React Portals with Hooks

Since Hooks have just been introduced into the latest stable build of React, it's a great time to play around with them and think about how previous component structures and paradigms (including classes and HOC's) can fit within them.

Some are easy to reason about, but some are a little less so, such as using ReactDOM's Portal feature:

Portals provide a first-class way to render children into a DOM node that exists outside the DOM hierarchy of the parent component.
React Docs

The basic idea is that while you component can sit within the React component tree (and benefit from event propagation within it), the actual DOM element will be rendered to a different container on the page.

A typical use case for portals is when a parent component has an overflow: hidden or z-index style, but you need the child to visually “break out” of its container. For example, dialogs, hovercards, and tooltips.

Implementing a portal

To render children to a portal, you simply need to append a container to the DOM on mount and then use ReactDOM's createPortal method, passing in the newly created element as the target container:

javascript
const modalRoot = document.getElementById('modal-root'); class Modal extends React.Component { constructor(props) { super(props); this.el = document.createElement('div'); } componentDidMount() { modalRoot.appendChild(this.el); } componentWillUnmount() { modalRoot.removeChild(this.el); } render() { return ReactDOM.createPortal( this.props.children, this.el, ); } }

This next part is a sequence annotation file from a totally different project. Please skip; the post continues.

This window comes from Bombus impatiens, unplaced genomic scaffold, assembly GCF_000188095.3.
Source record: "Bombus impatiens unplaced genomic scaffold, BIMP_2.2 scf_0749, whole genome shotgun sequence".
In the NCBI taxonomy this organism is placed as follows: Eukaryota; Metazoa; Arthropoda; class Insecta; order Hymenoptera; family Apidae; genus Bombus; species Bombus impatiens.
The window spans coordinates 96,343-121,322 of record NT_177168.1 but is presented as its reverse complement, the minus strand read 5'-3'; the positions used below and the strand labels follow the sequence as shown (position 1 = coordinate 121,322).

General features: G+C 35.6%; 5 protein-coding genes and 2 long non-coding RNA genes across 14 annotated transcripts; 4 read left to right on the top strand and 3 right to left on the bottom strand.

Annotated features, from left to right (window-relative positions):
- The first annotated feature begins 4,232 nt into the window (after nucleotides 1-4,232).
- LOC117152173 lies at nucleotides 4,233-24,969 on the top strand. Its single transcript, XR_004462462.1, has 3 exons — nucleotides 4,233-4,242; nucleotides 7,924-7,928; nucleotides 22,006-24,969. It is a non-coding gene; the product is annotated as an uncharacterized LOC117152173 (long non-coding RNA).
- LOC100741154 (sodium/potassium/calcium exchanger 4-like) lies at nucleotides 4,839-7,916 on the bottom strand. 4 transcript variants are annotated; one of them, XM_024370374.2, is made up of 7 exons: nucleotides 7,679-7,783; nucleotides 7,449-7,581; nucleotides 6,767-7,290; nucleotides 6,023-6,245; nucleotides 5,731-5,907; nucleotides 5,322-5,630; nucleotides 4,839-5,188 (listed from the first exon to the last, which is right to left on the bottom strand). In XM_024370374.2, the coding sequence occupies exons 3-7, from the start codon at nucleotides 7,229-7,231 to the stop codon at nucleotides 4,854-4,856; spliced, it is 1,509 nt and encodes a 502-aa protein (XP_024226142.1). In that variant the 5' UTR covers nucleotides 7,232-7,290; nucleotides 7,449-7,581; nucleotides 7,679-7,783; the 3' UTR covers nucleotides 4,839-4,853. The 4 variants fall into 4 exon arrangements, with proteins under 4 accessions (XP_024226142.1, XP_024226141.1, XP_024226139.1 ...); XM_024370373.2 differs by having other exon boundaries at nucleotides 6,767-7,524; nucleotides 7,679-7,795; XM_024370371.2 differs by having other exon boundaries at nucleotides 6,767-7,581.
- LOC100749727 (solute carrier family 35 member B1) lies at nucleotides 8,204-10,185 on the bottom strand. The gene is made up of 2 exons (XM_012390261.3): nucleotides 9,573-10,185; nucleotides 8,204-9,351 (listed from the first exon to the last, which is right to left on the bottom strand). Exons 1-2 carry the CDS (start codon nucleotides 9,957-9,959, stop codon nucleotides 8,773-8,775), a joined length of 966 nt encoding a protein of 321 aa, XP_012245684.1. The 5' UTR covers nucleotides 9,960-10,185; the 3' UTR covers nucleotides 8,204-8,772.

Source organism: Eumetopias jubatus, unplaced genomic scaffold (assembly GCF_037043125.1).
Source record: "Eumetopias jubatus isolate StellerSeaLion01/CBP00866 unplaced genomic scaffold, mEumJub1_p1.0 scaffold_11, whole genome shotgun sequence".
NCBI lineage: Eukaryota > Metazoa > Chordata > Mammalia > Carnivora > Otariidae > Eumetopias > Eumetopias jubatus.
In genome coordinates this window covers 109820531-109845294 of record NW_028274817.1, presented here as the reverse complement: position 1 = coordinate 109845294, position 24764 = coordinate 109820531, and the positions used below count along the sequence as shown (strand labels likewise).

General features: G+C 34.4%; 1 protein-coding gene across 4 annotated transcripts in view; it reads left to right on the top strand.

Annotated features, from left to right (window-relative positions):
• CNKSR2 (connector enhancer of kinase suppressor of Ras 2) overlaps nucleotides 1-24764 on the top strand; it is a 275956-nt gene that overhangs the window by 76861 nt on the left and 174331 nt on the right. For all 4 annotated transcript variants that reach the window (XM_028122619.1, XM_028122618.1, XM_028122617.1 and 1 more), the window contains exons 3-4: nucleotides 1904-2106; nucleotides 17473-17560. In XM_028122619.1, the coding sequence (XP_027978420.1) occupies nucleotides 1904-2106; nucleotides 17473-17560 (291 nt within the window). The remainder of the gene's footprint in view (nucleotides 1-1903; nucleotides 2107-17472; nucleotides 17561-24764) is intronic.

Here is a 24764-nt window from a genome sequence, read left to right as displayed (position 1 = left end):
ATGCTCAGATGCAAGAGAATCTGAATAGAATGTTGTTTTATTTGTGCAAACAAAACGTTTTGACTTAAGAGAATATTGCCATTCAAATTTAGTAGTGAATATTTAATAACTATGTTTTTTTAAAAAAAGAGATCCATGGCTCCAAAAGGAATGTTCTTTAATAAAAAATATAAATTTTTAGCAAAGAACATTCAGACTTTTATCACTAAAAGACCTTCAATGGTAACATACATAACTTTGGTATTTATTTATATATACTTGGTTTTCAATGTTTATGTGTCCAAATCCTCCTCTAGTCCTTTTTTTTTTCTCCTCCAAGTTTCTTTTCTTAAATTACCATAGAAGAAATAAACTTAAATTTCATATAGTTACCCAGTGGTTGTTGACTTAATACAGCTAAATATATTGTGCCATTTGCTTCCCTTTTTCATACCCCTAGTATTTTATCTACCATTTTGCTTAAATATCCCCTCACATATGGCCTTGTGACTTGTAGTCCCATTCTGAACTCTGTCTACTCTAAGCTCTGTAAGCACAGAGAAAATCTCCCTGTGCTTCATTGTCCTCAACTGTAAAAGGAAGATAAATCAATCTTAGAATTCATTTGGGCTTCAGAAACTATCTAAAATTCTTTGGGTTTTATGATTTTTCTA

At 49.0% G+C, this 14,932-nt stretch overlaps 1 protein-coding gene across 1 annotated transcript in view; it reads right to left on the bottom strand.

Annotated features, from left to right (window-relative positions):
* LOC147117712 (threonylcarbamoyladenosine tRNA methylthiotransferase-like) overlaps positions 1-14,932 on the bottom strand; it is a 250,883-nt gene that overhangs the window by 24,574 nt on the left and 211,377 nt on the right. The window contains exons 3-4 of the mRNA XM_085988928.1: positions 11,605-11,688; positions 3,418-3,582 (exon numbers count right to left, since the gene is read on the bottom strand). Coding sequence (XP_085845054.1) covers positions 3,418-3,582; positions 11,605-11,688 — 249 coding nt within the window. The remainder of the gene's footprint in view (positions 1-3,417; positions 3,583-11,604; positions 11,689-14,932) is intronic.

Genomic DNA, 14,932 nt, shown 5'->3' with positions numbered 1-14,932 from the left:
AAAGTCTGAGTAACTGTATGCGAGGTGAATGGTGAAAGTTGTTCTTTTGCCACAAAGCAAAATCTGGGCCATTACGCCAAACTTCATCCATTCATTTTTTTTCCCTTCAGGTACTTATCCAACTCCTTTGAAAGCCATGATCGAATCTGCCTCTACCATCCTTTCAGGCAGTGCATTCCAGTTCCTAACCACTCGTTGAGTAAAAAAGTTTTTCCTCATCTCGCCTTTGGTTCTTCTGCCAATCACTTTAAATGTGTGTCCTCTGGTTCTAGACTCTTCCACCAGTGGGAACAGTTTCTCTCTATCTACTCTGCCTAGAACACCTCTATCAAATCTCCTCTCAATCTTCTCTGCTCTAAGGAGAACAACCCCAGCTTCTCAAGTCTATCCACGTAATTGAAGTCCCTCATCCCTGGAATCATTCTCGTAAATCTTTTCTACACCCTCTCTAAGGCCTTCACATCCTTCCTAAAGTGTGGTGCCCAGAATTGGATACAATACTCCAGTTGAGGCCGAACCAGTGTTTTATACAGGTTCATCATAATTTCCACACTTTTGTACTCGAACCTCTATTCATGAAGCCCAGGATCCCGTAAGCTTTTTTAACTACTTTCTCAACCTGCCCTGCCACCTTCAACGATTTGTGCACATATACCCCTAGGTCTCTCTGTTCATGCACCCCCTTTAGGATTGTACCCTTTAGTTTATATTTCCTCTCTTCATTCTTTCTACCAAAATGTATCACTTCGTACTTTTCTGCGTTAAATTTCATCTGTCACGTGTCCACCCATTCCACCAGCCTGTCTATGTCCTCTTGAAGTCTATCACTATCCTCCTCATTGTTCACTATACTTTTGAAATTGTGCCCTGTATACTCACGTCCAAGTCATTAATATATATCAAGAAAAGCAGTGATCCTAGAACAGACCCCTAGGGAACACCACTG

When the component mounts this element is then appended to the parent, which is already present in the DOM:

html
<div id="modal-root"></div>

However, what if we wanted to use a functional component and re-implement this with Hooks?

The one with the Hooks

First of all we establish a reference to our newly created containing element, just like we did in the constructor before:

javascript
function usePortal(id) { const rootElemRef = React.useRef(document.createElement('div')); }

Interesting, it turns out useRef is now designed for any instance-based data as opposed to just DOM node references:

The useRef() Hook isn’t just for DOM refs. The “ref” object is a generic container whose current property is mutable and can hold any value, similar to an instance property on a class.
React Docs

Our hook takes an id, which references which parent container it should append itself to (such as 'modal-root' in the original example).

Then we add in useEffect, which takes the place of the traditional lifecycle in class-based components:

javascript
function usePortal(id) { const rootElemRef = React.useRef(document.createElement('div')); useEffect(function setupElement() { // Look for existing target dom element to append to const parentElem = document.querySelector(`#${id}`); // Add the detached element to the parent parentElem.appendChild(rootElemRef.current); // This function is run on unmount return function removeElement() { rootElemRef.current.remove(); }; }, []); return rootElemRef.current; }